After the war the company regrouped. McColl did the writing, Gerry acted, designed, took on the management, found the bookings, arranged accommodation, loaded the lorry, drove the lorry, unloaded the lorry, rigged up the lighting, ran the lighting. He was a veritable renaissance man of poor, working-class theatre. He became the mainstay of the company, for the rest of his life, and Joan's partner. The company had been renamed Theatre Workshop, and, happily, Gerry's considerable efforts have been accorded an apt tribute. The place outside their London base has been re-named Gerry Raffles Square.
But that was all to come. In the early '40s, they toured throughout the north, performing in draughty community halls to ecstatic audiences, sleeping in dingy B&Bs, struggling to make ends meet with the bare necessities of equipment and sets, performing classics and new writing. They were invited to tour on the Continent and returned year after year to places where they were renowned: Czechoslovakia, Germany and France, winning awards left (but not 'right' and 'centre') left and left again. It was all a part of the zeitgeist, an age and a political idealism now defunct.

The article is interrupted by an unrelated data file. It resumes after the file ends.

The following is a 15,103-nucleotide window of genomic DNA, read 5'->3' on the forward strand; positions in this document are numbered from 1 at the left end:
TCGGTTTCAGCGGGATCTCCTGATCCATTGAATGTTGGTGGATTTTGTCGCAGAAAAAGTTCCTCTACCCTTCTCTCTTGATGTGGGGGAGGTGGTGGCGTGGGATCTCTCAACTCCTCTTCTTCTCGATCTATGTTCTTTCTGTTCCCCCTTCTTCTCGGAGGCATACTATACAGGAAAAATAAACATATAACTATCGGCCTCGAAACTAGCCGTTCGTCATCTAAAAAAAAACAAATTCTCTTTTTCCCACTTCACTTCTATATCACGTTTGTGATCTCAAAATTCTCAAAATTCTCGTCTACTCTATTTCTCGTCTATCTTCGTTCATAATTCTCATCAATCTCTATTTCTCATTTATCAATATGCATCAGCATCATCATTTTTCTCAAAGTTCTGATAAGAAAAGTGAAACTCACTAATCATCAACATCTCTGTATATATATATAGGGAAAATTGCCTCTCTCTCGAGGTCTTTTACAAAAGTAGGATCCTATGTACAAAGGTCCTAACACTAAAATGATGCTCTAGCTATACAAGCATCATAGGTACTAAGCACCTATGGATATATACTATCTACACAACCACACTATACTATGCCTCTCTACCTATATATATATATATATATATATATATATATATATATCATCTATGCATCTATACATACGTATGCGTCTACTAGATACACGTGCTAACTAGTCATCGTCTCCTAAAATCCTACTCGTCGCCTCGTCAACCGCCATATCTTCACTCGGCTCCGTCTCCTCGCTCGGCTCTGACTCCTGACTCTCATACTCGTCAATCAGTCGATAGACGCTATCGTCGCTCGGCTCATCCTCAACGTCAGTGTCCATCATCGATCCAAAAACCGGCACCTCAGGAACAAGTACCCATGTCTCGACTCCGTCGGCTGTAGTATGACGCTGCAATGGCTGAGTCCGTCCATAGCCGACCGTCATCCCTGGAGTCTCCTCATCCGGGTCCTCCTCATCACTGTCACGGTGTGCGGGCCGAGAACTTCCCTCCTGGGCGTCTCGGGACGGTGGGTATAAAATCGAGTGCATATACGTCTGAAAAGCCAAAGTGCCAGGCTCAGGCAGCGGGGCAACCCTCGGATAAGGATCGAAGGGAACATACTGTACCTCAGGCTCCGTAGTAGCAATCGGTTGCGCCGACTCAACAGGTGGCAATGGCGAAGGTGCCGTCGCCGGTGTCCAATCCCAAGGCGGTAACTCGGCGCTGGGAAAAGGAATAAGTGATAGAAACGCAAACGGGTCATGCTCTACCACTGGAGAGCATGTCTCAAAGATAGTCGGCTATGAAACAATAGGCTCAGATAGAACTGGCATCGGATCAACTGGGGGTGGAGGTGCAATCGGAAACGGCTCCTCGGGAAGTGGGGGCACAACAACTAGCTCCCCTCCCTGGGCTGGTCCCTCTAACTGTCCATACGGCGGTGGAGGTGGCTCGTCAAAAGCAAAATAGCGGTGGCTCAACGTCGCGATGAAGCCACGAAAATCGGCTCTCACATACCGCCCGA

In 1946 they went to the Edinburgh Festival, uninvited, but they went anyway. The next year they returned and a few other companies went along too. In this respect, Joan, and, of course, Gerry, can be said to have initiated the Edinburgh Fringe Festival, an event now so vast in its scope that it overshadows the official festival.